During and after WWII, when nurses were in short supply, Red Cross volunteers were trained to administer insulin to people with diabetes. Left, Maisie on the "insulin run", with Rita O'Sullivan driving, 1954. Right, Maisie with a photograph of herself preparing an injection, 1992.

Maisie threw herself into Red Cross work and was a member and volunteer for 60 years. She gave service in the fields of First Aid, Community Services, Blood Services, Youth and Fundraising. She also ran a Junior Red Cross Circle at which she taught children First Aid, Home-Nursing, and handcrafts.

Maisie looking at a photograph of herself using a machine for sharpening and polishing needles for blood transfusions, 1992.

Maisie’s dedication to Australian Red Cross and community service was recognised with multiple Long Service Awards from 1959 up to her 60 Year Service Rosette in 1999, a Distinguished Service Award in 1977, an Honorary Life Membership award in 1999, an Australian Civilian Service Medal for her service in WW2, and an Order of Australia Medal in 2000. She was also honoured with a plaque unveiled at the Victorian Red Cross headquarters in 2002.

Although Maisie never married or had children, she was well loved and missed by her Red Cross family when she passed in 2008, at the age of 101.

Florence McCarthy

and the Brighton Branch Visiting & Home-Bound Library Service

It is anticipated that a number of the patients will be geriatrics and that many will be very lonely people.

— Red Cross Visiting and Home-Bound Library Service Instructions, 1971

In 1970 Brighton Red Cross Branch member Florence McCarthy established a mobile library service for elderly and home-bound people. It was an immediate success. Although it was a practical service, its primary motivation was to bring cheer, comfort, and company to the lives of isolated, elderly citizens.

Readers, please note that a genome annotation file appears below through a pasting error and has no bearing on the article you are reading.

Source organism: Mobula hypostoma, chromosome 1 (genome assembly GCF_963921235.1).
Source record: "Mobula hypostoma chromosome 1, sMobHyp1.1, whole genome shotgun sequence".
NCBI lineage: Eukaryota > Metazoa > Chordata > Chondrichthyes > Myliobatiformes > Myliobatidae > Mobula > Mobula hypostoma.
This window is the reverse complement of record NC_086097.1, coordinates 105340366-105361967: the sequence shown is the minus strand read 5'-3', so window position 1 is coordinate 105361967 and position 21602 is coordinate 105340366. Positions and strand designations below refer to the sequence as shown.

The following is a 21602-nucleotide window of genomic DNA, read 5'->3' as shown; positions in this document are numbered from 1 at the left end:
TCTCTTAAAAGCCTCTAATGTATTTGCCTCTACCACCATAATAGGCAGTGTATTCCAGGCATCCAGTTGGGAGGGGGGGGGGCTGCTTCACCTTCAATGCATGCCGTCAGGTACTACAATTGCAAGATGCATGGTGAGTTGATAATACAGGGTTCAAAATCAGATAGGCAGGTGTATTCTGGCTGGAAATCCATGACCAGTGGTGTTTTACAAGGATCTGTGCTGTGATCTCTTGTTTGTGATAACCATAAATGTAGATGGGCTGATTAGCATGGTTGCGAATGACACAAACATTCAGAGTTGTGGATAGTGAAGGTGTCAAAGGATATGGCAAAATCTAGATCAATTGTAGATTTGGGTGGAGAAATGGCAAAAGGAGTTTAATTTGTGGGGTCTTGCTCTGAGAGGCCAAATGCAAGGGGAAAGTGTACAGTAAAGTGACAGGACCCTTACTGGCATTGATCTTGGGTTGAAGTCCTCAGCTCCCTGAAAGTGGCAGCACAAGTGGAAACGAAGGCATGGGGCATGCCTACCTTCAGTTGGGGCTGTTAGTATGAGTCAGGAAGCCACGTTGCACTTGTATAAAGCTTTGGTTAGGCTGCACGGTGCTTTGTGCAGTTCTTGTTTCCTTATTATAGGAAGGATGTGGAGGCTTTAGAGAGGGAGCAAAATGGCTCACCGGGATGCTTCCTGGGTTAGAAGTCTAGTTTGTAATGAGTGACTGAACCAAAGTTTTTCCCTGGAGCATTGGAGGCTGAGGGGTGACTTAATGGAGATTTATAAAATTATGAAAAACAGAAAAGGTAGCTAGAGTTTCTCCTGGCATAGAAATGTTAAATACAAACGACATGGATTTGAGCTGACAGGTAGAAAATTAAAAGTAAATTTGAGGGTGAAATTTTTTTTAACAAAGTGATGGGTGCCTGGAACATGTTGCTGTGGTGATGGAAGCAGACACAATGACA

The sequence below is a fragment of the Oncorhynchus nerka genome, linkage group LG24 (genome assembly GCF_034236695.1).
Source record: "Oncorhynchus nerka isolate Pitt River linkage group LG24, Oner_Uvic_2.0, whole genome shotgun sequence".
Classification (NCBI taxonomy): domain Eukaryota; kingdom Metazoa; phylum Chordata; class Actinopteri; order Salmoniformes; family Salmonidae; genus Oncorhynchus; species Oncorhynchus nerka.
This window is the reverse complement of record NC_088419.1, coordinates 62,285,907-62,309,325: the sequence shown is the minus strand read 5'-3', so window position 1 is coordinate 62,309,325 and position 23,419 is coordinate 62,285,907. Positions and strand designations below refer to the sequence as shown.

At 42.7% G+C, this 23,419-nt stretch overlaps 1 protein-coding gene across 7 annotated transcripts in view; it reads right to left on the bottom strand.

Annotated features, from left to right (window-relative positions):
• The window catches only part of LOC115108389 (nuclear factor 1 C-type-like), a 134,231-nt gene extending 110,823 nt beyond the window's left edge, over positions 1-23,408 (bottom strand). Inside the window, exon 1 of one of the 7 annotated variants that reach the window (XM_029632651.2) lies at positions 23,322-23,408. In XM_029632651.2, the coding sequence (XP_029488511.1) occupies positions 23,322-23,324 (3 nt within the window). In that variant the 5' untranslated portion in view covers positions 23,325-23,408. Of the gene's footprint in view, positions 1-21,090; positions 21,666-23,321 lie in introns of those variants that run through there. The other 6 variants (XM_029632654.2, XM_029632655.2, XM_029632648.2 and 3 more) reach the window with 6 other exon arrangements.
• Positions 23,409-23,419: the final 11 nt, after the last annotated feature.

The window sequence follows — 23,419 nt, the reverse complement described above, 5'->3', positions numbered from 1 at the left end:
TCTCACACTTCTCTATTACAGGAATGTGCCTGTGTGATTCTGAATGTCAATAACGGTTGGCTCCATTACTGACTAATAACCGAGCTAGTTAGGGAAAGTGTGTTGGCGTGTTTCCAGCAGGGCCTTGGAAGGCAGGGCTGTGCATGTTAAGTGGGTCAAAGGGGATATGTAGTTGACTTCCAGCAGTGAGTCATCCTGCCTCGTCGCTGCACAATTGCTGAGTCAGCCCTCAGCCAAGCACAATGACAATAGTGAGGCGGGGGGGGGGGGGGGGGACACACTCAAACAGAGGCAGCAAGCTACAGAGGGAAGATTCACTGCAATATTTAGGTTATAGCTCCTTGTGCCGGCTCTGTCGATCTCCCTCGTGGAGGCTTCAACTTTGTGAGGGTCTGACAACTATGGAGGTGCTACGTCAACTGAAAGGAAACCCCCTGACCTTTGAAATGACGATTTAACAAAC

Florence, on the right, delivers books to a home-bound reader, 1974.

Volunteers delivered library books to clients, based on the tastes and needs of each reader. Some readers requested large print books, or smaller books that weren’t too heavy to hold. As well as book delivery, volunteers were instructed to offer small but meaningful services to their clients, such as making a cup of tea, or delivering a message for them. They were encouraged to spend plenty of time with each person and to never give the impression of being in a rush.

Read the complete Home-bound Library Service instructions »

The service was publicised in 1974 in NewsNotes, the Victorian Division newsletter. The article notes special requests from readers: "Not too Modern", "Feminine Biography", "Solid Romance", and "Good, Clean Novels".

Florence joined the Brighton Red Cross Branch in 1950, and was presented her Long Service Medal in 1970, the same year that she established the library service. She dedicated thousands of hours of voluntary service to helping the community through Red Cross. In addition to managing the library service, she spent 15 years reading books to a Braille transcriber in order to increase accessibility to books for the blind.

Although Florence passed in 1976 at the age of 70, her legacy remains, with the Home Library Service still running through the Brighton Library.